Dress Parade

Rosemary Pardee supervising the Washington Revels costume parade.
Rosemary Pardee supervising the Washington Revels costume parade. Photo: Helen Fields

It’s a time to wait, to memorize lyrics, to wait some more, to do homework, to keep waiting, and to discover the occasional threaded needle stuck in your clothes. It’s dress parade, and it’s part of the reason why we all look so great on stage.

The costume team has been working for months, but this Sunday was the first time the costume designer, artistic director, and a bunch of other people got to see the entire cast in costume.

I showed up at the Revels office for my 5 p.m. appointment – a little early, in some vague (and incorrect) hope that this would mean I would get out early. In the costume work and storage area on the lower level, a helpful volunteer found my hanger on a rack. I’d had a fitting earlier in the week, so I already knew I had a super pretty costume (yay!) and that it’s the right size. It was my first time seeing the headpiece, so I made a guess at how it went on and sat down in the conference room upstairs.

The previous group was still being worked on, so those of us who were scheduled at 5 sat with our music notebooks open on the table, singing together and working on memorization.¬†After about an hour of that, it was finally time to work. And by “work” I mean “stand still while other people work.”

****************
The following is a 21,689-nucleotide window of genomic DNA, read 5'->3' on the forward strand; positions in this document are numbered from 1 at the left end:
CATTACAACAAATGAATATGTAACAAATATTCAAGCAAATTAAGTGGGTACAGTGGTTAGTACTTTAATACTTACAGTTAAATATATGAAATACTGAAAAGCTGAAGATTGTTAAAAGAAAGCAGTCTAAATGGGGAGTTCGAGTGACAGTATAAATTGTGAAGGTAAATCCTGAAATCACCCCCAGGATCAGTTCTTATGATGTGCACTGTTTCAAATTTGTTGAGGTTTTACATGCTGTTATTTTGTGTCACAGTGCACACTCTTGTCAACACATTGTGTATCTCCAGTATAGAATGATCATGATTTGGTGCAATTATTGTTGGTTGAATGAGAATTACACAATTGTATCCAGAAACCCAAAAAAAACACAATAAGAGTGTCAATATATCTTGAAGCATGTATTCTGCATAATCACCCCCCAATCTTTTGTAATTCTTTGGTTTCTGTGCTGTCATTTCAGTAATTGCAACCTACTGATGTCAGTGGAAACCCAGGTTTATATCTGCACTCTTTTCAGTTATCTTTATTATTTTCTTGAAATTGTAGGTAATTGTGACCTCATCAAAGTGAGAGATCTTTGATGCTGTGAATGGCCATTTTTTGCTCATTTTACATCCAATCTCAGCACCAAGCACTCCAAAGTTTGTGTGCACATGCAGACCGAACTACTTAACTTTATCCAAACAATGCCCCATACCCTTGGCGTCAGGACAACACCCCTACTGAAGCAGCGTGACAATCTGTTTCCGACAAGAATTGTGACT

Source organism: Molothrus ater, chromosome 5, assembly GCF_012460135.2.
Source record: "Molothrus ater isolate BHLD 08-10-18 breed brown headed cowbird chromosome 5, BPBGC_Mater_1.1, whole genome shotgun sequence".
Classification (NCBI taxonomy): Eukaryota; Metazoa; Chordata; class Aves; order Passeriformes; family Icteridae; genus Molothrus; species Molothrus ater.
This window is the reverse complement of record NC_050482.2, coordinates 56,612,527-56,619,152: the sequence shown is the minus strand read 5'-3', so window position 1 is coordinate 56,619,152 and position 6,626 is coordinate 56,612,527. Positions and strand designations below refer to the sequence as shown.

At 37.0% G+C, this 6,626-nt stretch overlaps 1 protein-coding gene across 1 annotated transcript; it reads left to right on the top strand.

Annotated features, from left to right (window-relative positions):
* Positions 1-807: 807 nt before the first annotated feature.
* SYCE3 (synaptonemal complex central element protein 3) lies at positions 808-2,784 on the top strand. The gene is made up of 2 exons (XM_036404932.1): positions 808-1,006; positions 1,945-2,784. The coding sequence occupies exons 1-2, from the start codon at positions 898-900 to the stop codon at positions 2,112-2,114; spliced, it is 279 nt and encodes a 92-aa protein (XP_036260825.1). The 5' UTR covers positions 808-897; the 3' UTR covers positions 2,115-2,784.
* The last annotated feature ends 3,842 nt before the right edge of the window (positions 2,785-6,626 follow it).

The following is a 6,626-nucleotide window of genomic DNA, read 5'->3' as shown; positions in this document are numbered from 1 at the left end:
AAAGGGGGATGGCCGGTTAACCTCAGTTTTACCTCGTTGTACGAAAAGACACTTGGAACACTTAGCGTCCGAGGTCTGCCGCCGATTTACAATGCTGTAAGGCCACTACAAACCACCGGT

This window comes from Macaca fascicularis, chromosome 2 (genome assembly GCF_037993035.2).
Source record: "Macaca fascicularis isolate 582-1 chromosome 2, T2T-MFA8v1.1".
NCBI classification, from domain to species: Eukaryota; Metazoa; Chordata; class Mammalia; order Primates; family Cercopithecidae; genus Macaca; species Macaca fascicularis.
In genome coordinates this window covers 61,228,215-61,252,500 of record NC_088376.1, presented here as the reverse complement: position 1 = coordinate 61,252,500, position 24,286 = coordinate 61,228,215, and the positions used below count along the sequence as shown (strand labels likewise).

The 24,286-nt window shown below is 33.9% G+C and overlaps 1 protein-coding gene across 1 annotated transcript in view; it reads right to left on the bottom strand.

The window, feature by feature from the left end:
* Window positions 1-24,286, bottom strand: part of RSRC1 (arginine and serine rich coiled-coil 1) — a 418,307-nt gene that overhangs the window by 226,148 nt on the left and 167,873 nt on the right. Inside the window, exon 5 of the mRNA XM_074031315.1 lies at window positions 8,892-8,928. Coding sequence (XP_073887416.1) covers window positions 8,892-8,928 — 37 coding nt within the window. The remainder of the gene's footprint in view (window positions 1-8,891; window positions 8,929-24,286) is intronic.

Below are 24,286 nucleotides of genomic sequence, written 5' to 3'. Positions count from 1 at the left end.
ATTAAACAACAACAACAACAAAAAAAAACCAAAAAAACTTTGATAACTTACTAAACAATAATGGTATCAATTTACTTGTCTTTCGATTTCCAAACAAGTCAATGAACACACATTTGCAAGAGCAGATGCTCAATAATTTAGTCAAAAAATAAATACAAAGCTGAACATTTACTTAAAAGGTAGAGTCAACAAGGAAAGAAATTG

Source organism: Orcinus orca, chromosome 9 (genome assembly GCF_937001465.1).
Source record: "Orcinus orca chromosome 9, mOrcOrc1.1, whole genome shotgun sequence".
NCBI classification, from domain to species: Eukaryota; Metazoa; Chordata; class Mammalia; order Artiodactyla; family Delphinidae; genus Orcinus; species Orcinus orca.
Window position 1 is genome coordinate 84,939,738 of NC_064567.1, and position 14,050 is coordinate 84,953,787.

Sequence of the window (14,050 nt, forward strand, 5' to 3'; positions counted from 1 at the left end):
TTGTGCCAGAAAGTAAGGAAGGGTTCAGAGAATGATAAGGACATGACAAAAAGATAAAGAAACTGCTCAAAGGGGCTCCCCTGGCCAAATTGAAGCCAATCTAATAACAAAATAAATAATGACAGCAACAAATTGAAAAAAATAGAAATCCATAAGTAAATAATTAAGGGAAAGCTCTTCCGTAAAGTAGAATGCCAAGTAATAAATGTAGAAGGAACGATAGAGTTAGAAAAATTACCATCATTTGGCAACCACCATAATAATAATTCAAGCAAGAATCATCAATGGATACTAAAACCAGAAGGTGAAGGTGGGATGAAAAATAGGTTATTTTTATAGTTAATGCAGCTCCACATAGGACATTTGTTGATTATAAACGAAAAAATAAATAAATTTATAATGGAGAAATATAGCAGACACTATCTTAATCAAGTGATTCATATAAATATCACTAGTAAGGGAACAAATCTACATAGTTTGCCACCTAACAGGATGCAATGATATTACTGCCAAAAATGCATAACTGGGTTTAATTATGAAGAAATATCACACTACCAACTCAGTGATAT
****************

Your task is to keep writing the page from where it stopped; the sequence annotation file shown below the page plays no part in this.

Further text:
The first thing I learned was that I’d guessed wrong about how my headgear worked – it was on backwards. Designers suggested changes to costumes. Pieces of fabric were grabbed from the overflowing boxes and held up to heads or waistlines. A teenager in my group kept appearing in different dresses. A few different necklaces were put on me and taken off again.

Here I am with my stage husband (not a real husband) and Lois, the inimitable wardrobe mistress. She was trying out options for a wide sash.

Dress parade can be a little boring for the chorus, but it’s downright grueling for the production team – it’s a good idea to bring them snacks. Lois likes chocolate and lemon bars.

At the end of the day, I had new headgear and lots of shiny rings. I’m happy to report that Bobby kept his giant medallion. I’m also happy to report that we were the last group, so I got to eat one of the leftover lemon bars. (After I changed back into my clothes, of course. No eating in costume!)

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